In association with officialkeithduffy.com
In association with
2014 (30th April - 24th May then 24th June - 25th July)
Theatre503, Battersea & Trafalgar Studio 2
Written by Billy Roche in 1988 as part of the Wexford Trilogy and now revived by director Paul Robinson, the play depicts a truthful portrait of tormented youngsters stuck in small town Irish life.
This hard-hitting play shows how the process of self-annihilation can be triggered when a person feels as if they are unable to escape thier circumstances.
Jimmy and Tony are stuck between their ambition to succeed and their resentment for the more accomplished men of their town. What they crave more that anything is access to the private members' club of their local snooker hall, all the while despising the people who are already in it - corrupt older men who seem to get away with a lot of things that
The only man they look up to is bad-boy Stapler, a retired boxer who refuses to answer to anybody. Will their admiration for the volatile ex-pugilist catalyze an inevitable path to self-destruction?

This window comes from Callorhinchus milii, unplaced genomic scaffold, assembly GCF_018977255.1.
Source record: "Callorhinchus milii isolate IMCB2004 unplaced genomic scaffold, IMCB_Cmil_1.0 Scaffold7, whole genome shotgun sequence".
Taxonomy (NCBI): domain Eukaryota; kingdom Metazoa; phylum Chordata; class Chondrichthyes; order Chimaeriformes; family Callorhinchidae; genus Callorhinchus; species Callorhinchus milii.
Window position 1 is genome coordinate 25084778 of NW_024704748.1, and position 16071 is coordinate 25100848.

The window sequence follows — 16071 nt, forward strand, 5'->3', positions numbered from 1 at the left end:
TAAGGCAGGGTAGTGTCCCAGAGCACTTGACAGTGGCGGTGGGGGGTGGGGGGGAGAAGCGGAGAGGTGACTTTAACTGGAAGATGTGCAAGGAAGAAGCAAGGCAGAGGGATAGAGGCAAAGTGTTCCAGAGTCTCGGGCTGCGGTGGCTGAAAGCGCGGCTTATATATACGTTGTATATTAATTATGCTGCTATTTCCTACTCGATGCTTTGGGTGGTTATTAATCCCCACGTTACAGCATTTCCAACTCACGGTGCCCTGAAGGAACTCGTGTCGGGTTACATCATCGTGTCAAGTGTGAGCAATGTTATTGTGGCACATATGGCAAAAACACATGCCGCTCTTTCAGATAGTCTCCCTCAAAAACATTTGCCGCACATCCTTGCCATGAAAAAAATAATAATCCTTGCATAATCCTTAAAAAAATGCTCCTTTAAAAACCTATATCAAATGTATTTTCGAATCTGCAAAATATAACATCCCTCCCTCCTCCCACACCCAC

The success of a sell-out run at Theatre503 in Battersea meant it was transferred to Trafalgar Studios giving Keith the opportunity to make his West-End debut.
Brian Fenton, Colm Gormley, Maureen O’Connell, Michael O’Connor, Michael O’Hagan, Ciaran Owens
Poster Image © Flavia Fraser-Cannon
Production shots © Richard Davenport | Marilyn Kingwill
"Keith Duffy, impresses as fading boxer Stapler. It's a thoughtfully understated performance"
- Evening Standard
"Keith Duffy; as thirty-something rough-and-ready boxer Stapler, he delivers a commendably understated performance that will likely ensure his foray into theatre won’t end here."
- A Younger Theatre
"Duffy’s London stage debut is a strong one, amid a good cast. The part comes into its own in the second half and he has convincing intensity as he tries to reason with the
- Time Out
"Keith Duffy creates a downtrodden hard man whose heart is actually in the right place."
- British Theatre Guide
"He convinces physically, burly of frame, and it’s a nicely understated turn, fitting into the ensemble without any elbowing."
- The Telegraph